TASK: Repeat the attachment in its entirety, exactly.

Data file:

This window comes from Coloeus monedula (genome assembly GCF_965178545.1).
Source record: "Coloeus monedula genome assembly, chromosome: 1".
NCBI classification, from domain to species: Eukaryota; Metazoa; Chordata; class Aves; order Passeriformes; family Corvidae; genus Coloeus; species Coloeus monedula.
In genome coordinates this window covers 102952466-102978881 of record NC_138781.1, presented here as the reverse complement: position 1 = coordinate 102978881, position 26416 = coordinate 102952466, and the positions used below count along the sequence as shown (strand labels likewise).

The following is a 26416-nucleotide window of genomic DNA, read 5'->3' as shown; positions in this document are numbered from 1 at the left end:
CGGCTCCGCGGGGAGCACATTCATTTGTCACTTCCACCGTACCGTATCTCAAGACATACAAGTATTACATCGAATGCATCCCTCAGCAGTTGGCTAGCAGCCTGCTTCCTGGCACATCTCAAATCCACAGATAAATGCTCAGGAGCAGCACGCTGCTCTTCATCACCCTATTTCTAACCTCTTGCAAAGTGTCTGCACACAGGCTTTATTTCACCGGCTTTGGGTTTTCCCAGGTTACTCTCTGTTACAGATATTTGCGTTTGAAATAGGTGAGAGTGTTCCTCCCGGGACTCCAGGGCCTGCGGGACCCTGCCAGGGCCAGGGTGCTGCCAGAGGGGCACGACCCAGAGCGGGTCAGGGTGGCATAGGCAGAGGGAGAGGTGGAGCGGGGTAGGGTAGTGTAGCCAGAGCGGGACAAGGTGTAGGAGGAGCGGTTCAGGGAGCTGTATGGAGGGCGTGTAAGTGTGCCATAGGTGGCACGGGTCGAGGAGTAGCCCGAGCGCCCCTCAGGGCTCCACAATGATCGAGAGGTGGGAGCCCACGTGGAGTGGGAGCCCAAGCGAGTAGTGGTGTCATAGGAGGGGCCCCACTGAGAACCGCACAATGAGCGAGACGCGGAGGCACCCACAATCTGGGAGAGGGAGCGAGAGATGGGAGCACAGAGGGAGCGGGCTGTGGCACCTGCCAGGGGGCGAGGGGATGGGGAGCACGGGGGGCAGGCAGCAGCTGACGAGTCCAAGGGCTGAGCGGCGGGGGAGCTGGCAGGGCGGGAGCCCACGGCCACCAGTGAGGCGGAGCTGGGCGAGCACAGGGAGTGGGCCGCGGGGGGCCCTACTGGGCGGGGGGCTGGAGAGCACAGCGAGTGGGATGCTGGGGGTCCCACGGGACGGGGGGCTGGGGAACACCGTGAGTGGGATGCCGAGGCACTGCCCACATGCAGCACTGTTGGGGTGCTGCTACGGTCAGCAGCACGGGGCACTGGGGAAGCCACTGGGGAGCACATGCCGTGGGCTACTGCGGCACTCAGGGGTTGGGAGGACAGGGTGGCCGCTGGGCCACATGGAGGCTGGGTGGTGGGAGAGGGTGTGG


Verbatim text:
This window comes from Coloeus monedula (genome assembly GCF_965178545.1).
Source record: "Coloeus monedula genome assembly, chromosome: 1".
NCBI classification, from domain to species: Eukaryota; Metazoa; Chordata; class Aves; order Passeriformes; family Corvidae; genus Coloeus; species Coloeus monedula.
In genome coordinates this window covers 102952466-102978881 of record NC_138781.1, presented here as the reverse complement: position 1 = coordinate 102978881, position 26416 = coordinate 102952466, and the positions used below count along the sequence as shown (strand labels likewise).

The following is a 26416-nucleotide window of genomic DNA, read 5'->3' as shown; positions in this document are numbered from 1 at the left end:
CGGCTCCGCGGGGAGCACATTCATTTGTCACTTCCACCGTACCGTATCTCAAGACATACAAGTATTACATCGAATGCATCCCTCAGCAGTTGGCTAGCAGCCTGCTTCCTGGCACATCTCAAATCCACAGATAAATGCTCAGGAGCAGCACGCTGCTCTTCATCACCCTATTTCTAACCTCTTGCAAAGTGTCTGCACACAGGCTTTATTTCACCGGCTTTGGGTTTTCCCAGGTTACTCTCTGTTACAGATATTTGCGTTTGAAATAGGTGAGAGTGTTCCTCCCGGGACTCCAGGGCCTGCGGGACCCTGCCAGGGCCAGGGTGCTGCCAGAGGGGCACGACCCAGAGCGGGTCAGGGTGGCATAGGCAGAGGGAGAGGTGGAGCGGGGTAGGGTAGTGTAGCCAGAGCGGGACAAGGTGTAGGAGGAGCGGTTCAGGGAGCTGTATGGAGGGCGTGTAAGTGTGCCATAGGTGGCACGGGTCGAGGAGTAGCCCGAGCGCCCCTCAGGGCTCCACAATGATCGAGAGGTGGGAGCCCACGTGGAGTGGGAGCCCAAGCGAGTAGTGGTGTCATAGGAGGGGCCCCACTGAGAACCGCACAATGAGCGAGACGCGGAGGCACCCACAATCTGGGAGAGGGAGCGAGAGATGGGAGCACAGAGGGAGCGGGCTGTGGCACCTGCCAGGGGGCGAGGGGATGGGGAGCACGGGGGGCAGGCAGCAGCTGACGAGTCCAAGGGCTGAGCGGCGGGGGAGCTGGCAGGGCGGGAGCCCACGGCCACCAGTGAGGCGGAGCTGGGCGAGCACAGGGAGTGGGCCGCGGGGGGCCCTACTGGGCGGGGGGCTGGAGAGCACAGCGAGTGGGATGCTGGGGGTCCCACGGGACGGGGGGCTGGGGAACACCGTGAGTGGGATGCCGAGGCACTGCCCACATGCAGCACTGTTGGGGTGCTGCTACGGTCAGCAGCACGGGGCACTGGGGAAGCCACTGGGGAGCACATGCCGTGGGCTACTGCGGCACTCAGGGGTTGGGAGGACAGGGTGGCCGCTGGGCCACATGGAGGCTGGGTGGTGGGAGAGGGTGTGG